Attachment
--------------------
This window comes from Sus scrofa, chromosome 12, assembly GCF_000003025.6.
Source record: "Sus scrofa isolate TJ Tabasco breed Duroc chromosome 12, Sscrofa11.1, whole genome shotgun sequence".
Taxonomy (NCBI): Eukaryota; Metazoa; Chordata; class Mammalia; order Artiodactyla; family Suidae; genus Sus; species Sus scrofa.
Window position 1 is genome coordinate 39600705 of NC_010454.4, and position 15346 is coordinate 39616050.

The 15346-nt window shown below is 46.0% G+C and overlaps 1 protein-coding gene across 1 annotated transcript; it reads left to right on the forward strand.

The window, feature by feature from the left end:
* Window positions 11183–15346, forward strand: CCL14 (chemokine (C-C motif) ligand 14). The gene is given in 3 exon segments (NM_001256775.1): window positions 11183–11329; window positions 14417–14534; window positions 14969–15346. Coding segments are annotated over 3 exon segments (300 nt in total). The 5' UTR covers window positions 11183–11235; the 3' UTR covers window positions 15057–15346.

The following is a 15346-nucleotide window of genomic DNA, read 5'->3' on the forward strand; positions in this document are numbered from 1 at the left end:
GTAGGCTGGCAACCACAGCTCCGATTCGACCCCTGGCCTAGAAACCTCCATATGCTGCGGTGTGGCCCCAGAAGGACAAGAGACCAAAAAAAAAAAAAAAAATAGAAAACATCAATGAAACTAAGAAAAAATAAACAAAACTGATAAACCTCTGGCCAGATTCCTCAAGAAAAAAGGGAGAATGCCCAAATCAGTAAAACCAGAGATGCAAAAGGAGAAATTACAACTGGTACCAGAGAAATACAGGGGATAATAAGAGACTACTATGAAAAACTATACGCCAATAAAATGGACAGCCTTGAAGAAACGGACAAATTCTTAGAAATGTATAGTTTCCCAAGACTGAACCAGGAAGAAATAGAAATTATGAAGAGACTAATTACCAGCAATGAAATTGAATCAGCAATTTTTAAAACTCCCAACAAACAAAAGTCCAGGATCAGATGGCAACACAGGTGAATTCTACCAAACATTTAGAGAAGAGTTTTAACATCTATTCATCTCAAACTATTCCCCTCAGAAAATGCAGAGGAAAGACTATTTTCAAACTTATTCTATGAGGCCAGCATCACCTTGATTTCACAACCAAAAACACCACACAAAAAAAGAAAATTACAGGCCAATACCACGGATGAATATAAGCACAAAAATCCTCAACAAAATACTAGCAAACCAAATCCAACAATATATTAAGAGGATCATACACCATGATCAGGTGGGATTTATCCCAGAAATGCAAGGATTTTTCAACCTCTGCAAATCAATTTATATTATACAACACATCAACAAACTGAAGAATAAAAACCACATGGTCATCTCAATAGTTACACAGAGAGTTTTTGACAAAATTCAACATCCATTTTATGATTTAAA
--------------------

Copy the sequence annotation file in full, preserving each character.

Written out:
This window comes from Sus scrofa, chromosome 12, assembly GCF_000003025.6.
Source record: "Sus scrofa isolate TJ Tabasco breed Duroc chromosome 12, Sscrofa11.1, whole genome shotgun sequence".
Taxonomy (NCBI): Eukaryota; Metazoa; Chordata; class Mammalia; order Artiodactyla; family Suidae; genus Sus; species Sus scrofa.
Window position 1 is genome coordinate 39600705 of NC_010454.4, and position 15346 is coordinate 39616050.

The 15346-nt window shown below is 46.0% G+C and overlaps 1 protein-coding gene across 1 annotated transcript; it reads left to right on the forward strand.

The window, feature by feature from the left end:
* Window positions 11183–15346, forward strand: CCL14 (chemokine (C-C motif) ligand 14). The gene is given in 3 exon segments (NM_001256775.1): window positions 11183–11329; window positions 14417–14534; window positions 14969–15346. Coding segments are annotated over 3 exon segments (300 nt in total). The 5' UTR covers window positions 11183–11235; the 3' UTR covers window positions 15057–15346.

The following is a 15346-nucleotide window of genomic DNA, read 5'->3' on the forward strand; positions in this document are numbered from 1 at the left end:
GTAGGCTGGCAACCACAGCTCCGATTCGACCCCTGGCCTAGAAACCTCCATATGCTGCGGTGTGGCCCCAGAAGGACAAGAGACCAAAAAAAAAAAAAAAAATAGAAAACATCAATGAAACTAAGAAAAAATAAACAAAACTGATAAACCTCTGGCCAGATTCCTCAAGAAAAAAGGGAGAATGCCCAAATCAGTAAAACCAGAGATGCAAAAGGAGAAATTACAACTGGTACCAGAGAAATACAGGGGATAATAAGAGACTACTATGAAAAACTATACGCCAATAAAATGGACAGCCTTGAAGAAACGGACAAATTCTTAGAAATGTATAGTTTCCCAAGACTGAACCAGGAAGAAATAGAAATTATGAAGAGACTAATTACCAGCAATGAAATTGAATCAGCAATTTTTAAAACTCCCAACAAACAAAAGTCCAGGATCAGATGGCAACACAGGTGAATTCTACCAAACATTTAGAGAAGAGTTTTAACATCTATTCATCTCAAACTATTCCCCTCAGAAAATGCAGAGGAAAGACTATTTTCAAACTTATTCTATGAGGCCAGCATCACCTTGATTTCACAACCAAAAACACCACACAAAAAAAGAAAATTACAGGCCAATACCACGGATGAATATAAGCACAAAAATCCTCAACAAAATACTAGCAAACCAAATCCAACAATATATTAAGAGGATCATACACCATGATCAGGTGGGATTTATCCCAGAAATGCAAGGATTTTTCAACCTCTGCAAATCAATTTATATTATACAACACATCAACAAACTGAAGAATAAAAACCACATGGTCATCTCAATAGTTACACAGAGAGTTTTTGACAAAATTCAACATCCATTTTATGATTTAAA